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The Everglades Travel Guide

  • Photo: holbox / Shutterstock

Plan Your Everglades Vacation

More than 1.5 million acres of South Florida's 4.3 million acres of subtropical, watery wilderness were given national-park status and protection in 1947 with the creation of Everglades National Park. It’s one of the country's largest national parks and is recognized by the world community as a Wetland of International Importance, an International Biosphere Reserve, and a World Heritage Site.

Come here if you want to spend the day biking, hiking, or boating in deep, raw wilderness with lots of wildlife.

To the east of Everglades National Park, Biscayne National Park brings forth a pristine, magical, subtropical Florida. It’s the nation's largest marine park and the largest national park within the continental United States boasting living coral reefs. A small portion of the park's 172,000 acres consists of mainland coast and outlying islands, but 95% remains under water. Of particular interest are the mangroves and their tangled masses of stiltlike roots that thicken the shorelines. These "walking trees," as some locals call them, have curved prop roots, which arch down from the trunk, and aerial roots that drop from branches. The trees draw fresh water from salt water and create a coastal nursery that sustains myriad types of marine life. You can see Miami's high-rise buildings from many of Biscayne's 44 islands, but the park is virtually undeveloped and large enough for escaping everything that Miami and the Upper Keys have become. To truly escape, don scuba-diving or snorkeling gear and lose yourself in the wonders of the coral reefs.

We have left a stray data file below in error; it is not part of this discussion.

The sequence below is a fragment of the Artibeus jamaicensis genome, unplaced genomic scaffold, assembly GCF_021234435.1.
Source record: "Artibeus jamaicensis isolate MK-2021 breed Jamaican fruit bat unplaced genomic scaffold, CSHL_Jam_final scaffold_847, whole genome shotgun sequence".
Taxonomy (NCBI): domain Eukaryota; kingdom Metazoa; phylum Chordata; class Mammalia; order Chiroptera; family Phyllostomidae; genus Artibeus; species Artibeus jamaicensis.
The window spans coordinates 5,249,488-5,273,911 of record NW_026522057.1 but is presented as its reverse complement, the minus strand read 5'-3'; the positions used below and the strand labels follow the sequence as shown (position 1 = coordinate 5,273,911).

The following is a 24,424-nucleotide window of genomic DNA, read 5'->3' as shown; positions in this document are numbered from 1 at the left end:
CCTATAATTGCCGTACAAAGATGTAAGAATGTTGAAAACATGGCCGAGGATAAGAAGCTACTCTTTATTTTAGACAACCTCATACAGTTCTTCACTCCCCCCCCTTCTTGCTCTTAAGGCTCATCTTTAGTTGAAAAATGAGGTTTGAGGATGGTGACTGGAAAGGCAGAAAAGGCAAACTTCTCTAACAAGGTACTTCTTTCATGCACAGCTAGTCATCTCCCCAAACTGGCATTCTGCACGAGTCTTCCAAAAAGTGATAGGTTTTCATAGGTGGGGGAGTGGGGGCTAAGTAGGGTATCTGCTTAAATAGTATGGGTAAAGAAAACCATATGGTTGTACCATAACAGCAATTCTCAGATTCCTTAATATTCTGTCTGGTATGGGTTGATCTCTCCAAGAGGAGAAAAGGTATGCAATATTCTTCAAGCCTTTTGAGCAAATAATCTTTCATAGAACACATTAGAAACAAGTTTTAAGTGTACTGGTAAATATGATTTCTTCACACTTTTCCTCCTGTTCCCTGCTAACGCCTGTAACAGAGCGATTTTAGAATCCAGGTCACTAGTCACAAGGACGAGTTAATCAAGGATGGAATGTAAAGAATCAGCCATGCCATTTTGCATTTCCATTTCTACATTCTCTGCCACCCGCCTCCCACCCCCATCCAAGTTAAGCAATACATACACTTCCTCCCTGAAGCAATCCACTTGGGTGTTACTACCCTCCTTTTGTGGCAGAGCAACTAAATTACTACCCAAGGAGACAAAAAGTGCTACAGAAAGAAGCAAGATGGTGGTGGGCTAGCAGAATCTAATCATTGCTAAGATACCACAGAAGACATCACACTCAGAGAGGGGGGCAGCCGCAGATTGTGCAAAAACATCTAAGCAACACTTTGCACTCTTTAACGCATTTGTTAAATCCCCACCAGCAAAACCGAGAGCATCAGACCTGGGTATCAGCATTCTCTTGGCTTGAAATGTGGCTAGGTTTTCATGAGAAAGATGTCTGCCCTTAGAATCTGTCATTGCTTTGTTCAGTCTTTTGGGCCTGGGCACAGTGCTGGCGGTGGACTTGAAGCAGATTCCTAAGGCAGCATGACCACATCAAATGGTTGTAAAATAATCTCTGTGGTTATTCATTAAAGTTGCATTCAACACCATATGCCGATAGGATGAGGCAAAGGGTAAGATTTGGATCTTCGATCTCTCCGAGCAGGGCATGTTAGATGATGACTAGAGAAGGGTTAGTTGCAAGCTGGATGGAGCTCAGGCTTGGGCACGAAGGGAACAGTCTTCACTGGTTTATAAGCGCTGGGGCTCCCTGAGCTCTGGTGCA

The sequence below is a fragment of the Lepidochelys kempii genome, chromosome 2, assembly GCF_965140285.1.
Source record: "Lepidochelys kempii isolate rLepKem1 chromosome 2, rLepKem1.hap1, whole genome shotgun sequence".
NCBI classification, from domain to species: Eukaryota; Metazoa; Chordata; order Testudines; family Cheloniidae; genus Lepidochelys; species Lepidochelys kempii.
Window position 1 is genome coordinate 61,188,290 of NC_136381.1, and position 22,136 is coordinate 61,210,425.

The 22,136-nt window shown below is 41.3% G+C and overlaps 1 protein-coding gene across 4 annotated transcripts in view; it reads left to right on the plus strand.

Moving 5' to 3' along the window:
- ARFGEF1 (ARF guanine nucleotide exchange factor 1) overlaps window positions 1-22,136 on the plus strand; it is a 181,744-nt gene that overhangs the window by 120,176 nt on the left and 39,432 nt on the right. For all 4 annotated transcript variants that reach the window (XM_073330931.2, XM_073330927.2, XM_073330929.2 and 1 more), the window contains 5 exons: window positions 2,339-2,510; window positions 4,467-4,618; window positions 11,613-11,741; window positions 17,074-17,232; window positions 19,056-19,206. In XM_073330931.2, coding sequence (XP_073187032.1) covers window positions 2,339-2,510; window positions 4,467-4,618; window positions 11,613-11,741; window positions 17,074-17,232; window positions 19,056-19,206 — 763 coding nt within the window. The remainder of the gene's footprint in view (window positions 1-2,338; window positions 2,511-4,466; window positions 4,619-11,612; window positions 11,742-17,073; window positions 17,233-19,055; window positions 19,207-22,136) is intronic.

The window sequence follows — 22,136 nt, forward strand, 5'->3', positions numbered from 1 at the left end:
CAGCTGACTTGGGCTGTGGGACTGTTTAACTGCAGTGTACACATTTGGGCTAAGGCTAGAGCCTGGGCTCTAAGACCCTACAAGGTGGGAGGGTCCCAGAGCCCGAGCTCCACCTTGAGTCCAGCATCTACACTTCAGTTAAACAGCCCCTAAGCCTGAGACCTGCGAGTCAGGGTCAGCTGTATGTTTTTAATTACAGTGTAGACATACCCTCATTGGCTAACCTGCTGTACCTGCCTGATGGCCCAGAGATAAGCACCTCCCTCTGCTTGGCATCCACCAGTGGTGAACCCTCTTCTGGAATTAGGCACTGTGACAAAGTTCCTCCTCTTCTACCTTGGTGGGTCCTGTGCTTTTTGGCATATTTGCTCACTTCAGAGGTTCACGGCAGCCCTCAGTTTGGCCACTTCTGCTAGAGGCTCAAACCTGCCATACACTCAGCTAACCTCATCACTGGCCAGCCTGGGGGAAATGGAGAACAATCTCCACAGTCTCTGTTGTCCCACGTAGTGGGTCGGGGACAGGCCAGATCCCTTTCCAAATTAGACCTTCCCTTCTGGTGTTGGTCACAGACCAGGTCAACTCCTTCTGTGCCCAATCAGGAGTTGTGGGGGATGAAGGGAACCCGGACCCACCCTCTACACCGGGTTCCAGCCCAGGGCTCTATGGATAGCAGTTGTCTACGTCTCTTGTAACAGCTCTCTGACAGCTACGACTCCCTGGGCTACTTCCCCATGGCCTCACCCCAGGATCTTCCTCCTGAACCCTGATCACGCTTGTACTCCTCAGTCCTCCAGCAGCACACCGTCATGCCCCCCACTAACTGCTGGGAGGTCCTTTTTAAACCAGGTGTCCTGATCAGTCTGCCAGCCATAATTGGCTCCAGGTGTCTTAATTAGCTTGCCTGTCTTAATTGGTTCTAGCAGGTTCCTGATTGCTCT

On the northern edge of Everglades National Park is Big Cypress National Preserve, one of South Florida's least developed watersheds. Established by Congress in 1974 to protect the Everglades, it comprises extensive tracts of prairie, marsh, pinelands, forested swamps, and sloughs. Hunting is allowed, as is off-road-vehicle use. Come here if you like alligators. Stop at the Oasis Visitor Center’s boardwalk with alligators lounging underneath, and then drive Loop Road for a backwoods experience. If time permits, kayak the Turner River.

Surrounding the parks and preserve are several communities where you’ll find useful outfitters: Everglades City, Florida City, and Homestead.

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Top Reasons To Go

  1. Fun fishing Cast for some of the world's fightingest game fish—600 species of fish in all—in the Everglades' backwaters.
  2. Abundant birdlife Check hundreds of birds off your life list, including—if you're lucky—the rare Everglades snail kite.
  3. Cool kayaking Do a half-day trip in Big Cypress National Preserve or reach for the ultimate—the 99-mile Wilderness Trail.
  4. Swamp cuisine Hankering for alligator tail and frogs' legs? Or how about swamp cabbage, made from hearts of palm? Better yet, try stone-crab claws fresh from the traps.
  5. Gator-spotting This is ground zero for alligator viewing in the United States, and there's a good bet you'll leave having spotted your quota.

When To Go

When to Go

Winter is the best, and busiest, time to visit the Everglades. Temperatures and mosquito activity are more tolerable, low water levels concentrate...

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Check historic weather for your trip dates:



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